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October 29, 2002

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Thanks to Josh for sending me this review of Scarlet's Walk.

Amos charts a soulful map
by Angela Pacienza, TORONTO

Tori Amos is consumed with other people's stories. Volumes of intimate tales are stored inside her head. The singer-songwritter, who startled audiences with her 1992 debut by casting the sordid tale of her real-life rape to the soothing sounds of a Bosendorfer piano, collected the stories while touring in a post-Sept. 11 America.

After shows, fans waited by stage doors to tell her deeply personal narratives about loved ones. Others sent letters recounting anecdotes and memories "that you don't say when tomorrow's coming," Amos, 39, recalled during a recent stopover in Toronto.

"It was a time in America where the masks were down, the makeup was off, the resumes were blown away." Amos says their stories were spawned from a spiritual source rudely awakened by the terrorist attacks. "America itself came back to the round table with all the other countries and realized that it was part of the world instead of this isolated bubble," she said, gesticulating wildly. Her response was to walk in another's shoes.Scarlet's Walk, the singer's latest album, is a sonic novel that takes listeners throught an introspective road trip across the United States in the aftershock of the attacks. Amos was in New York that fateful morning, away from her two-year-old daughter. The event caused the singer to pause and reflect on her life, especially her new role as a mother. Afew months later she lost a close fried, famed makeup artist Kevin Aucoin.

"From a national world event to a personal event to just maybe as a writer realizing that America is at a crossroads on every level, whether it knows it or not," she said.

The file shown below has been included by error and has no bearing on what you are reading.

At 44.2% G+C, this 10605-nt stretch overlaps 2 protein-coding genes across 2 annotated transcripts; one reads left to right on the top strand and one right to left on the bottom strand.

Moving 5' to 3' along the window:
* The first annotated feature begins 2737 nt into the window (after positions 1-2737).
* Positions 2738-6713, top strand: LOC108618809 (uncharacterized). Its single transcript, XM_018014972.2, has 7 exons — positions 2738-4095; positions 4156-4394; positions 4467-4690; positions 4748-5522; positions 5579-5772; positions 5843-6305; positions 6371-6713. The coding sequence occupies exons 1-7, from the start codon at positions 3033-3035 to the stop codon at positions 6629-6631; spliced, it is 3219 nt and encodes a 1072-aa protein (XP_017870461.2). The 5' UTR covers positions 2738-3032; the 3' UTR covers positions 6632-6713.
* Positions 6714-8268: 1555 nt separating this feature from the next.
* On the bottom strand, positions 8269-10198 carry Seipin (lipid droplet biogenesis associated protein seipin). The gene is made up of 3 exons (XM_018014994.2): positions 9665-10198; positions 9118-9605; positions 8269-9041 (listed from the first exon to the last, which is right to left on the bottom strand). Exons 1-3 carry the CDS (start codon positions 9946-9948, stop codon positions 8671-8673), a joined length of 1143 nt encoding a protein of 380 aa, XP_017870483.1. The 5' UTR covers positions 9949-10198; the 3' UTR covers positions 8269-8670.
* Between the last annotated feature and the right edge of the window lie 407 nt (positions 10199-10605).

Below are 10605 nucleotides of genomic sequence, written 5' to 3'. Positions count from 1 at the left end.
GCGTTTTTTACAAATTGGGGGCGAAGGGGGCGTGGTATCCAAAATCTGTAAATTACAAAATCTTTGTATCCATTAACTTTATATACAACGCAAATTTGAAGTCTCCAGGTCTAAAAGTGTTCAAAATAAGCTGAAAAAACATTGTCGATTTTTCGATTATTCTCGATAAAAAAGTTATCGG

The concept for the album was inspired by aboriginal stories sung by Amos's mother about her Cherokee ansestry. Scarlet's Walk probes westward expansion, porn culture and America's concept of democracy, throught the eyes of a woman trying to find herself. "Scarlet's my character in this. I get to hide behind her, I guess," Amos said.

"She's busy in this...but there's a place of reality where she begins to see within her travels that her fantasy of what a good day was , or a strong relationship was, is changing. There is an impact that this has on her, it does define certain parts of her. It's written on her body, it's a body map. "

While the album is rich with symbolism, Scarlet's trip can be actualized with any Perley's road map of the United States. Traveling coast to coast, some 4,800 kilometres, the album records Scarlet's many stirring, romanticized encounters: the Mississippi River site of a massacre of Apache people; Austin, Tex., where a Latino revolutionary is fighting U.S. intervention in Central America; and New York, where a woman tries to cope with a plane crash.

"The soul of America and the native Americans made it very clear to me while I was on the road that the time has come [for change] she's tired of being misrepresented instead of Miss America."

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